Proposed science institute will focus on the Mediterranean and Middle East, regions that will be hard hit by global warming.

Nature News, 27 June 2018
Anita Makri

The tiny island of Cyprus is reshaping itself into a regional hub for climate-change research. The country lies at the meeting point of the Mediterranean, the Middle East and North Africa — areas where climate change is expected to take a heavy toll in the coming decades, but where research capacity to address the issue is limited.

Cyprus’s president, Nicos Anastasiades, announced plans on 5 June to create a government initiative that will coordinate action against global warming across the Mediterranean and support the creation of a €30-million (US$35-million) climate-change research centre at the Cyprus Institute in Nicosia, the nation’s leading multidisciplinary research institution. “This is a priority issue for the government,” says Theodoulos Mesimeris, head of the climate-change division of the Cypriot environment ministry. The initiative will also create a comprehensive plan to reduce Cyprus’s greenhouse-gas emissions in line with the 2015 Paris climate accord.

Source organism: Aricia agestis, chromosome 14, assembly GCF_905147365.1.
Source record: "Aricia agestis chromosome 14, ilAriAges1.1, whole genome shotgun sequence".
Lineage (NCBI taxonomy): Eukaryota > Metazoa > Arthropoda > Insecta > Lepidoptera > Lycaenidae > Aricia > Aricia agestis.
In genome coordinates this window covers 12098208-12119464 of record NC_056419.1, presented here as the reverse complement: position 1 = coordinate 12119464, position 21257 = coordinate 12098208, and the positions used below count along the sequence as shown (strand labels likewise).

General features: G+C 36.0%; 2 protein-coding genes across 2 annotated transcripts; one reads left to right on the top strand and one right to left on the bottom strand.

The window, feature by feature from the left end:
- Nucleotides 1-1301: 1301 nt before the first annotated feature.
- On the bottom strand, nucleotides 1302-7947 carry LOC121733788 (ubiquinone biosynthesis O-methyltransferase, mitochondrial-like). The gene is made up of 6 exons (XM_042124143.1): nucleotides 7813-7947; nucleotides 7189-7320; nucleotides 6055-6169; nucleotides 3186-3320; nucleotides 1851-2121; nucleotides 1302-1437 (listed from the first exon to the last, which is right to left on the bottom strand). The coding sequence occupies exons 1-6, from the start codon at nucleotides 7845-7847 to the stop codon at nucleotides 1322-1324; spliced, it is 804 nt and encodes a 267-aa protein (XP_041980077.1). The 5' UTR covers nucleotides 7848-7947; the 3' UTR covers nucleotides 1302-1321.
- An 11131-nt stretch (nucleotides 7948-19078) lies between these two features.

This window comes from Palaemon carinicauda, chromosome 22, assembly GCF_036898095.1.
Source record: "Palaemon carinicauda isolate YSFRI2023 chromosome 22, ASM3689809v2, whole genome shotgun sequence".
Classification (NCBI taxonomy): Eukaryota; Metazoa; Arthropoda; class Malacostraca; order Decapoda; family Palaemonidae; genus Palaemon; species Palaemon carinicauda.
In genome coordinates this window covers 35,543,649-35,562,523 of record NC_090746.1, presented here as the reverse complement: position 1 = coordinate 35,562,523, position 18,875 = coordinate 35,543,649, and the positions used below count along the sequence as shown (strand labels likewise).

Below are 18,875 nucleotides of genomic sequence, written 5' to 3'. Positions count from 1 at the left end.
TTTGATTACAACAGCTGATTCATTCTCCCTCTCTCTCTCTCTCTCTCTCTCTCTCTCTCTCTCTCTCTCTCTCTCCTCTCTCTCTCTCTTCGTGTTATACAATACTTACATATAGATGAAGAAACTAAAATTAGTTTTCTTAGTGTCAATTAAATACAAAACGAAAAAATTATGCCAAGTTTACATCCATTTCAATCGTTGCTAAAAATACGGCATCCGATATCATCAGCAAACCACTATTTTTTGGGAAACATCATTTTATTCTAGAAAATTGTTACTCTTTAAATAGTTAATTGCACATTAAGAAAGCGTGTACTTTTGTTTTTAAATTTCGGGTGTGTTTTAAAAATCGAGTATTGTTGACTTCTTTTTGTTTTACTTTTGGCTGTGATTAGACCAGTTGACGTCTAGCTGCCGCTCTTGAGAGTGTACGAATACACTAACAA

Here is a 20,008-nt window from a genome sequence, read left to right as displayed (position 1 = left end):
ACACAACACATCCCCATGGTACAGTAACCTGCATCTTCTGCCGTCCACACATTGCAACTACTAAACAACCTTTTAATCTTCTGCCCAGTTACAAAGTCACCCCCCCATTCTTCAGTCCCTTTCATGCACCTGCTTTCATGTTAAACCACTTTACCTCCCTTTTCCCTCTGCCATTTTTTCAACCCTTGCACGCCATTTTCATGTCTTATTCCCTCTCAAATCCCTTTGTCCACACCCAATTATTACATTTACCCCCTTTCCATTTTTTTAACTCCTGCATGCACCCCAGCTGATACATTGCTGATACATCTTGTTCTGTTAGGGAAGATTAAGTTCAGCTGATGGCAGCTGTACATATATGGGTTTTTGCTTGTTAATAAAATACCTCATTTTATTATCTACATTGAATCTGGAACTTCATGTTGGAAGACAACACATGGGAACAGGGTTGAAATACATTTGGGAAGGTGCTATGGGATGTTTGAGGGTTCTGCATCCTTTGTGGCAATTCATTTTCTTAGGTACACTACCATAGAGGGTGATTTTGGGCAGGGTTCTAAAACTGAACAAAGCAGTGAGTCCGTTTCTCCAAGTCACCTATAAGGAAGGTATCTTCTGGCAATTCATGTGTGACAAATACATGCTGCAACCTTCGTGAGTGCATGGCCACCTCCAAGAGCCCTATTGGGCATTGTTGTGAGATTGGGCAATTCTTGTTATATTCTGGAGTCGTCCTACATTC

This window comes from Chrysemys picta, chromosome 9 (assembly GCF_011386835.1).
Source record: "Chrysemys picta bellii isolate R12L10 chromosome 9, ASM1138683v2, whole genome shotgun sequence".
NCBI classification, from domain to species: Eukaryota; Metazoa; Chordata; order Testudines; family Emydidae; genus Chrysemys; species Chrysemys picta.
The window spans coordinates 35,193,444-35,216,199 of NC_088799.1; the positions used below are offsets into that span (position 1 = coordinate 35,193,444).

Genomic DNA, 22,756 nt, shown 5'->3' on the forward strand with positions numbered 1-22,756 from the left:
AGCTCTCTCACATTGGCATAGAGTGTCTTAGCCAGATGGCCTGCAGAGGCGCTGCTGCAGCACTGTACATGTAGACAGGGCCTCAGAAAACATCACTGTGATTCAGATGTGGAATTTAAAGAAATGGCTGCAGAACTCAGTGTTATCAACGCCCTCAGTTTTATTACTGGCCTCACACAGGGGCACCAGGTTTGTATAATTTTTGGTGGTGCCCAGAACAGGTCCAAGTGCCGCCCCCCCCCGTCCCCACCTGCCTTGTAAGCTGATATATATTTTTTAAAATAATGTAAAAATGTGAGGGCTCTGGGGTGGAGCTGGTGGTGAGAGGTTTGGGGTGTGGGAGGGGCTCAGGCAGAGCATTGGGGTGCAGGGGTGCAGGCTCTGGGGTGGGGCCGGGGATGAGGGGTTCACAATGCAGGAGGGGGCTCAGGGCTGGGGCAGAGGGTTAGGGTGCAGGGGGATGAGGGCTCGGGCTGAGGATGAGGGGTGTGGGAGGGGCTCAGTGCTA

Resources for climate research in the region are “disproportionately small to even scope the challenges, let alone the solutions”, says Costas Papanicolas, president of the Cyprus Institute, who helped to plan the initiative with government ministers and President Anastasiades.

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